One of the unforeseen benefits of the pandemic, at least early on, was emptying of rescues and shelters, since people were going to be home and they decided it was a great time to bring home a dog or cat. Social distancing and puppy socialization are in direct conflict, so that’s always been a concern about people being able to properly socialize during the critical socialization window and my fear was that many of these pandemic puppies would end up coming to trainers like me who specialize in fear and aggression later on in life because of lack of proper socialization.
I’m starting to see some of that now, to a certain degree. But also, because rescues were overrun and supplies of dogs ran low, then breeders were overrun, So people started to turn to very unscrupulous breeding sources like pet stores (NO reputable breeder would EVER sell their dogs to a pet store, EVER), backyard breeders, puppy mills, the Amish and puppy brokers. My colleague has a great free booklet on how to select a good breeder and what red flags to look for. You can download it here. I wrote a blog about transparency in shelters and rescues that you can read here.
I’m seeing many dogs from poor breeding situations, both bad breeders and rescue situations that are fearful. Over the new few weeks I’ll be going into the many reasons why dogs can be fearful but today’s focus is on two ways fear can be acquired: through maternal stress and maternal behavior. I’ve spoken about the importance of the socialization window before and this very much ties into that. Puppies are normally with their mothers and litter until around 8 weeks of age. Survival of very young puppies is dependent on their mother caring for them, including their ability to urinate and defecate. It should come as no surprise then that maternal behavior is one of the ways dogs can acquire fear. Google Scholar among other sources can provide numerous scientific papers on the topic but this recent one discusses and compares several of them.
Essentially, if mom is in a stressful environment when she’s pregnant, those stress hormones get passed to the puppies in utero. Just like we don’t want our human moms to be stressed when pregnant, we don’t want our dams to be stressed either. Places like puppy mills, meat markets, backyard breeders, high volume breeders and life on the street – those are not ideal places to be pregnant and to give birth. Stress hormones run high. Studies done in rats (have not been done on dogs but common to mammals, so would be reasonable to draw a parallel to dogs) where you take a pregnant rat and stress her during her pregnancy. Her offspring grow to adulthood and are more fearful than genetically identical controls raised in identical circumstances. The only difference was the act of stressing the mother during her pregnancy, which resulted in a measurable increase in adult offspring fearfulness. The cautionary takeaway is to be careful with pregnant bitches, ensuring they feel safe and are not stressed.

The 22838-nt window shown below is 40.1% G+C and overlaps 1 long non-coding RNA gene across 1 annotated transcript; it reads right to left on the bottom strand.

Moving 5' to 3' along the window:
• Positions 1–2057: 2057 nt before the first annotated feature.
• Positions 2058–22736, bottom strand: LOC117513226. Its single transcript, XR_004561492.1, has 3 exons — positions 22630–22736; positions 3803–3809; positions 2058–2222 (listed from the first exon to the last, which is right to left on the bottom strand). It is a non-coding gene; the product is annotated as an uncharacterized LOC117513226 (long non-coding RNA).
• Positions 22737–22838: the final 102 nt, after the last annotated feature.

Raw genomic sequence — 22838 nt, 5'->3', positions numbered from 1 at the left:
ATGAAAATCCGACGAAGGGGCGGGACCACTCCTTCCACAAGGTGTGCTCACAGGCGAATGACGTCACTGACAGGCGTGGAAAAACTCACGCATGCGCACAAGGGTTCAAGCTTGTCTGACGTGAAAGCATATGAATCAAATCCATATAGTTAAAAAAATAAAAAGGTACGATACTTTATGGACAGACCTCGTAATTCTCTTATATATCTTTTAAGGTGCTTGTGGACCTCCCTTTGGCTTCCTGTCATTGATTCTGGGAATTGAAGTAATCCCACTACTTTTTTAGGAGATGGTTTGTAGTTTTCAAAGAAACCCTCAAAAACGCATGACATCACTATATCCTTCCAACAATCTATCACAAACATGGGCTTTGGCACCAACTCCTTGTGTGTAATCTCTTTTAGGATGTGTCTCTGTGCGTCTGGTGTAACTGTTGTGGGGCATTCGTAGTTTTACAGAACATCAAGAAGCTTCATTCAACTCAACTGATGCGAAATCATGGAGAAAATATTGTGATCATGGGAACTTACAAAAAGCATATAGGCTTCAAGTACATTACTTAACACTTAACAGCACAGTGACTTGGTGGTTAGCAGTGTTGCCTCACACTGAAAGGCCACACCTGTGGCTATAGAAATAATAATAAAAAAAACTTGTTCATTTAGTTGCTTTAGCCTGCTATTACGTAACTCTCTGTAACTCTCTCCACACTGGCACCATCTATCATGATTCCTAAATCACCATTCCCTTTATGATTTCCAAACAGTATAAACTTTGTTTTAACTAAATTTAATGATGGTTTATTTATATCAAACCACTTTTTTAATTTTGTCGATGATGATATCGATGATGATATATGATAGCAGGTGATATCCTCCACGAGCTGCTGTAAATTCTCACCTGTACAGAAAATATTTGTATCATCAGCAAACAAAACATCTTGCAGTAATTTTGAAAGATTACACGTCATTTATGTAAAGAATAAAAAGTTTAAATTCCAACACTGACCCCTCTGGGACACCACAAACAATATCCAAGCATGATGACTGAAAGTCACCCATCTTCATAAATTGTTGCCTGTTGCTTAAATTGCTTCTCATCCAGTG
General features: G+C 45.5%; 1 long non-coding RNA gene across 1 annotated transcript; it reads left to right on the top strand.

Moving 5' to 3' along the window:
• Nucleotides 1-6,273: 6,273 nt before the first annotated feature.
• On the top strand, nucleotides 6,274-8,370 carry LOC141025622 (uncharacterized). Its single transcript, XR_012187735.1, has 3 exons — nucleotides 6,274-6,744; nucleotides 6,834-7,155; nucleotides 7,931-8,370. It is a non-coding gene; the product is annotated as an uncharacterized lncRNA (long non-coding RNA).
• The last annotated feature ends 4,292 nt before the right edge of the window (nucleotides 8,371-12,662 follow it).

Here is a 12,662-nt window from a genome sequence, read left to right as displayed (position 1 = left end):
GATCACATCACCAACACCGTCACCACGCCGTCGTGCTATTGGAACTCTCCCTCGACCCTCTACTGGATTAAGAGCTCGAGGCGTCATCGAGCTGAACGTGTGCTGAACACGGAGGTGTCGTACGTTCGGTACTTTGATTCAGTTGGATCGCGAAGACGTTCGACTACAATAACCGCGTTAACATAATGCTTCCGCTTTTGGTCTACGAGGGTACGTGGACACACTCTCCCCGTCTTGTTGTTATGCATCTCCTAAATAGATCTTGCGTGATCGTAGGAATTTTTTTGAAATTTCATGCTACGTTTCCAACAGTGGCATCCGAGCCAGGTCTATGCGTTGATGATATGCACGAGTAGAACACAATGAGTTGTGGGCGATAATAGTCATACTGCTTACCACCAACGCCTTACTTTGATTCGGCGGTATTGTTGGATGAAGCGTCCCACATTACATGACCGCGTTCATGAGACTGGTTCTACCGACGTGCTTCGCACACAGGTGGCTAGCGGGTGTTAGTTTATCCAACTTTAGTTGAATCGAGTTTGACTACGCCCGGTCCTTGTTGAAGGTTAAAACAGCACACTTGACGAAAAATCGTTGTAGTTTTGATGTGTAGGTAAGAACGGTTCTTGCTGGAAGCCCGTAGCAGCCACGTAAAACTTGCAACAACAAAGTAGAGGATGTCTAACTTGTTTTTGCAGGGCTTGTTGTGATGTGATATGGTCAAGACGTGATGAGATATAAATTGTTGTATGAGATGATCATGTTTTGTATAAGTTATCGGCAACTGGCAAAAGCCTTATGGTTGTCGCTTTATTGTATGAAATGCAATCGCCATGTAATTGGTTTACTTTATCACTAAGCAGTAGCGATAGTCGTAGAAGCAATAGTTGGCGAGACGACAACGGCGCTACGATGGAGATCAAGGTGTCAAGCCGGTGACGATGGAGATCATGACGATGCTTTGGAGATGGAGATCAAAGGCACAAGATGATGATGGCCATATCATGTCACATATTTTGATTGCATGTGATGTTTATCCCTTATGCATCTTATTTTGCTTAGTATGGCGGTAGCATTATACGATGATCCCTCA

After mom gives birth, her stress hasn’t gone down. She’s anxious about survival, keeping her puppies safe, feeding herself and nursing and caring for the puppies and her cortisol level is elevated. Perhaps there is trigger stacking. If every time mom hears a loud noise and startles or sees a strange person and cowers, the puppies are witnessing fearful behavior from mom and can start to learn those associations.
Another study done involved cross-fostering rat pups, where researchers swap litters after birth. So a fearful mom gives birth, a non-fearful mom gives birth and the litters are swapped: the normal mom raising the fearful pups and the fearful mom rearing the normal pups. The genetically fearful pups are fearful, as we would expect. But, the genetically normal pups gestated in a normal uterus, end up being more fearful at adulthood than the controls. Is this from fearful mom’s behavior? Fearful mom’s milk? We can’t be certain but it’s measurable and drives home the point that fearful females should not be bred. The offspring could be getting a fearful triple whammy: fear from genetics, gestation effects and maternal behavior.
Bottom line is mom matters…a lot. And your dog’s early environment with mom and those early life experiences matter. Look at these images. Which of these puppies do you think is likely to grow up to be less fearful just looking at their living conditions and the interactions with and body language of their mothers? Research shows “the level of interactions between the dam and the puppies influences the physiological, cognitive and behavioral development of the litter.” Happier, safer dams produces happier, safer puppies.
And this is why I *always* recommend, even if you’re adopting a puppy from a rescue, to meet the mother. What you see in the mother is a very strong indicator of what you will get in your puppy. If mom is fearful (“shy”, “reserved” or “takes a while to warm up” are common euphemisms that rescues/shelters use when a dog is not outwardly pro-social or is fearful) then it is very likely that her puppies will have some degree of fear as well. If they’re young enough, we can sometimes work really hard to properly socialize and help them have good experiences but we can’t outtrain genetics.
If you have a new dog or a fearful dog, I encourage you to get started training soon. Fear doesn’t just go away on its own and in fact, will get worse if it doesn’t get addressed. Schedule your consult today!